New Jersey politics at Blue Jersey.


ok (0.00 / 0)

You'll know, of course, that to a conservative, or really to an ordinary person, it is you who have to prove your case. You are the one changing traditions and laws. I do not think that your claim that your opponents have to prove their case and you don't is fully convincing.  It's apparent you don't believe it anyway, since you go on to make arguments.  Similarly you state there is no evidence the death penalty comforts victim's families, but I'm pretty sure our opponents can find someone who says he was comforted.

Yes, that's true of how these debates play out.  The onus is wrongly put on us to make our case.  Maybe I'm just shouting at the wind hoping to change that, but it's useful to at least be aware that on this, we have fallen away from the philosophical roots of how society works.

As for comforted victims, I said the claim was doubtful and not proven (also if it really did comfort victims, would that alone justify it?)  Finding anecdotal cases is not proving that claim.  Do victim families move on significantly faster if the killer is executed versus states where the killer gets life?  What about families who discover later that the wrong person was executed?  


Also, you don't think banning prisoners from voting is wise?
I don't want to shock you here, but if there are local areas where prisoners would outnumber ordinary residents.  Of course we often only think of Presidential elections, but you are telling me prisoners are going to vote on bond issues, property taxes rates, the mayor, and the like?

Well, prisoners have full voting rights in Maine and Vermont.  Is there any evidence either state is overwhelmed with corruption by the influence of the incarcerated vote?  You've presented a logical possible problem to felon voting (one which, if true, could be solved by having felons vote by mail to their real homes, not where the prison is located, at worst they should still vote in state-wide and national elections), but the possible problem needs to be demonstrated.

It's possible there could be good reasons to curtail felons or prisoners from voting, if that's so, those things need to be proven, and any restrictions tailored exactly to the problem.  


[ Parent ]
test (0.00 / 0)
Do victim families move on significantly faster if the killer is executed versus states where the killer gets life?

I don't think this is testable.  There is no control.  Victims are too different from each other.


[ Parent ]
aggregates (4.00 / 1)
Compare 100 or 1000 in capital cases where the death penalty was applied versus a similar number where it wasn't.  My understanding is that capital punishment actually makes things worse by dragging out the healing process.  If the person is to get "closure" they won't get it until the convict is actually executed, which will typically take years to exhaust all the appeals (necessary since it somewhat reduces the chances of executing the wrong person).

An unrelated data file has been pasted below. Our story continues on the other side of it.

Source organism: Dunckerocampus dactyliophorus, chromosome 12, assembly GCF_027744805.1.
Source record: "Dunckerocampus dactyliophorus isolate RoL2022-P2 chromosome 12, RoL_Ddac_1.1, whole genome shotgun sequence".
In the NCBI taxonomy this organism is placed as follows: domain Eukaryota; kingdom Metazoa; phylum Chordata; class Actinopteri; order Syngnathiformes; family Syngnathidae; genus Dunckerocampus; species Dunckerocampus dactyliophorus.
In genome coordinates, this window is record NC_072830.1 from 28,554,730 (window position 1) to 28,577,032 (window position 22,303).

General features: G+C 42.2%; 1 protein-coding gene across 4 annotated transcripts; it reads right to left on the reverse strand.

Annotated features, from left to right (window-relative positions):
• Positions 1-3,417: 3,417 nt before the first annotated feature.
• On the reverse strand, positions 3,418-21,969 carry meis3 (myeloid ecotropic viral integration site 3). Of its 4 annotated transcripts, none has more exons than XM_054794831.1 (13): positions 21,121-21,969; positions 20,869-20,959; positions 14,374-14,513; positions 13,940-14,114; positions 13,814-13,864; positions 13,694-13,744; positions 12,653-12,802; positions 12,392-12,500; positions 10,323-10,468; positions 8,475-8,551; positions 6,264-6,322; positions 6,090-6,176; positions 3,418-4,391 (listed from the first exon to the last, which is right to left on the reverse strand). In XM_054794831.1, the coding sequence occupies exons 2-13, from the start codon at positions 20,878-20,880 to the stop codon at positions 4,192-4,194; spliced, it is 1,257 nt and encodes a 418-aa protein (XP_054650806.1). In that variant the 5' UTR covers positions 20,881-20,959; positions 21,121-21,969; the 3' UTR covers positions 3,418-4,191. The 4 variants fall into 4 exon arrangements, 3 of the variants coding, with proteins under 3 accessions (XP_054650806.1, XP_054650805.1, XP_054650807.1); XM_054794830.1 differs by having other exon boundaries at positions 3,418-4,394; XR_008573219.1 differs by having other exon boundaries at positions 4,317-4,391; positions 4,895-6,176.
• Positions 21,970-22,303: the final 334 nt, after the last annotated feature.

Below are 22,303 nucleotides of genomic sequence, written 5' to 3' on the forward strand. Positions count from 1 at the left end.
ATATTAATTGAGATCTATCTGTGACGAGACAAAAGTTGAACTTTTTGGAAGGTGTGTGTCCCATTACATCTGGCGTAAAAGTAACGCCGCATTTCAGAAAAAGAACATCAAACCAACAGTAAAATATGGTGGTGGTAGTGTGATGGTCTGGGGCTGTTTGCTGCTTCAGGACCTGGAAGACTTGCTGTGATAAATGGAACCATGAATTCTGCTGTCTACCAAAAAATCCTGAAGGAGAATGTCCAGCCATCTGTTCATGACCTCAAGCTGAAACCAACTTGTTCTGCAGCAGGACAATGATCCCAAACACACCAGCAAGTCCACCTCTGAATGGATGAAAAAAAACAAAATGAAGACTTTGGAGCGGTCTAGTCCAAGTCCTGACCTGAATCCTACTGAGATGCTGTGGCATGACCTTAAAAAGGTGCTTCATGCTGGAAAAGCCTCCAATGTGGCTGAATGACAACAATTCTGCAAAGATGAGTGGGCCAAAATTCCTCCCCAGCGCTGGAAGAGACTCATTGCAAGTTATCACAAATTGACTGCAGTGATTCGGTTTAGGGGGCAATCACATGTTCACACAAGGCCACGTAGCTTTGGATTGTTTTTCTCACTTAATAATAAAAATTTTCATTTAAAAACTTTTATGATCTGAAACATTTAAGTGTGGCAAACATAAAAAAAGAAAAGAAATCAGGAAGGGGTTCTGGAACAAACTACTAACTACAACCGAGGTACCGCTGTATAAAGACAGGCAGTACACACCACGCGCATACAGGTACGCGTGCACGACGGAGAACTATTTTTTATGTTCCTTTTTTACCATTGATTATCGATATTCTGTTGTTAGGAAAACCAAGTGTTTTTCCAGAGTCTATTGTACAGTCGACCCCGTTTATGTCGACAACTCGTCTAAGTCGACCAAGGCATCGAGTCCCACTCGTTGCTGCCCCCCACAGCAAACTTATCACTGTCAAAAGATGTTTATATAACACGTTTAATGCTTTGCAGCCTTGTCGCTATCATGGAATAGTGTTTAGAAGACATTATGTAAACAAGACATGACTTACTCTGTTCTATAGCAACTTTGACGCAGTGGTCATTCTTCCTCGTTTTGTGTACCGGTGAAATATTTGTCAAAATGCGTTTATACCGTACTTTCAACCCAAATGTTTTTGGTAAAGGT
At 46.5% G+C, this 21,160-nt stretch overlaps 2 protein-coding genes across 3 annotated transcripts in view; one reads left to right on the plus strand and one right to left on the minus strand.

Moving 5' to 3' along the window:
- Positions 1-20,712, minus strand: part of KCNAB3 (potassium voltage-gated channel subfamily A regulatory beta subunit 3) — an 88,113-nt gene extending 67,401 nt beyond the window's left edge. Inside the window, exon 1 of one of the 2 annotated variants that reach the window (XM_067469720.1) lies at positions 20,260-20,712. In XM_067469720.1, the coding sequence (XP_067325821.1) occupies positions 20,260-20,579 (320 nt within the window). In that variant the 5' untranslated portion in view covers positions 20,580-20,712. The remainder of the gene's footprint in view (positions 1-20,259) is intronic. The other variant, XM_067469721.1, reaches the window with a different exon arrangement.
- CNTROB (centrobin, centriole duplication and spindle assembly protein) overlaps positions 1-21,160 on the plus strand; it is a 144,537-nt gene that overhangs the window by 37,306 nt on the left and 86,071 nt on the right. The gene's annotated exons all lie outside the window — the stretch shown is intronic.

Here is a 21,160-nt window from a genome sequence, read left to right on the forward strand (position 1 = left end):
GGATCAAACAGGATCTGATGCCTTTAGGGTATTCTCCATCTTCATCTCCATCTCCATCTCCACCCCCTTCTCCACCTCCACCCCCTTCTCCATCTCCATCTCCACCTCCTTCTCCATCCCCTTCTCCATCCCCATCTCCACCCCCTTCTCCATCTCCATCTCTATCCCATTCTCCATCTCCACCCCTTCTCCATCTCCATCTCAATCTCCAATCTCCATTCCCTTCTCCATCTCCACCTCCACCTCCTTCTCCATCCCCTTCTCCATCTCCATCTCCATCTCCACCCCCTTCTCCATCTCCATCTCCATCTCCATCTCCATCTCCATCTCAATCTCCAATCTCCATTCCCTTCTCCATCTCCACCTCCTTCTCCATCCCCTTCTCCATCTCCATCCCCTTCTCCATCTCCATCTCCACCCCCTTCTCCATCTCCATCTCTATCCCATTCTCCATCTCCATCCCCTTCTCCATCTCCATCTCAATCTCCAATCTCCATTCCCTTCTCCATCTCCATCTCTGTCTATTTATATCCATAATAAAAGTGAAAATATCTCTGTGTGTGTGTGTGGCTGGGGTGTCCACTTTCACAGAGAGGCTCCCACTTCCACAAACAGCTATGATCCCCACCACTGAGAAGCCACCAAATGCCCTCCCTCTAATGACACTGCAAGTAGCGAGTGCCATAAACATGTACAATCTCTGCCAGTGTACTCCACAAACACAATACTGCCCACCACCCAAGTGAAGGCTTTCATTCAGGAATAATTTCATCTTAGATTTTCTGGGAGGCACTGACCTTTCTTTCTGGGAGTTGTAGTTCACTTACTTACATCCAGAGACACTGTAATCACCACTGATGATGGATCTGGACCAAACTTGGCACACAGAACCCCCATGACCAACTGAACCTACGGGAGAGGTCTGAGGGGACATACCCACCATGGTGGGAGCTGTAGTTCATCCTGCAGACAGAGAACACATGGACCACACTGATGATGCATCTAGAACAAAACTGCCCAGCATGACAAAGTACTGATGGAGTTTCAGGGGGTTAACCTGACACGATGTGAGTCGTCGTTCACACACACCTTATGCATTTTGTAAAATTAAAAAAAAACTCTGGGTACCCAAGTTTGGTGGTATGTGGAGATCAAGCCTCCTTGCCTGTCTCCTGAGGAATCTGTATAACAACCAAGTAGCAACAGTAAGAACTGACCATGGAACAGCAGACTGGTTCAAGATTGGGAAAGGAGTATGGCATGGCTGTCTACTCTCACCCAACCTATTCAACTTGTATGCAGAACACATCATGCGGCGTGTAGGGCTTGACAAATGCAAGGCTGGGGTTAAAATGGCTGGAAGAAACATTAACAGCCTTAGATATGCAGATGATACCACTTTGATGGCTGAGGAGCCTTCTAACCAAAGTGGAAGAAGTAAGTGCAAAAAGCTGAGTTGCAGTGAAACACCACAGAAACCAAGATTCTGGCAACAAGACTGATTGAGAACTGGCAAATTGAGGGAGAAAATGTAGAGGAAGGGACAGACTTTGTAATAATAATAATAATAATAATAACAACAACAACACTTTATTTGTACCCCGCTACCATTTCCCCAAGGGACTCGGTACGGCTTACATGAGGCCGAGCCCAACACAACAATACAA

Versus a situation where the convict gets life in prison, and the victim's family can immediately move on to other things as far fewer people go through all levels of appeal if the death penalty isn't given.


[ Parent ]
The argument I use with Conservatives (0.00 / 0)
(who generally self-identify as Christians even if they don't really grasp the finer points of the faith) is this:

"Hell is the place for killers, why would you want to go there? If you leave that man alone, he will get where he's headed. There is no need for the rest of us to follow."

It stumps them pretty well.

Montani semper liberi


[ Parent ]
I think that this issue defies a clean philosophical analysis (0.00 / 0)
Which is why practical arguments typically are more persuasive.  Criminal punishment balances the sometimes opposing values of retribution and rehabilitation.  The Harm Principle cited above does not endorse either value over the other and arguably is consistent with both - one could prevent a criminal from harming others by, among other things, incarcerating the criminal, killing the criminal (thereby also preventing the criminal from harming other inmates), or rehabilitating the criminal.  In fact, I haven't read Mill for a while but it is my understanding that he actually approved of the death penalty as well as heavy sentencing in general: http://www.mnstate.edu/gracyk/...

As you note, the death penalty is likely a product of a deeply ingrained desire for vengeance.  I think few would argue that the desire for retribution has no place in sentencing, and if one accepts that such feelings may influence sentencing, then the question becomes how much weight they should be given.  While one might argue that the desire for vengeance should never be valued more than the wrongdoer's life, I suppose the counterargument would be that a criminal who committed an especially horrific crime has become something less than human and therefore is not entitled to such consideration.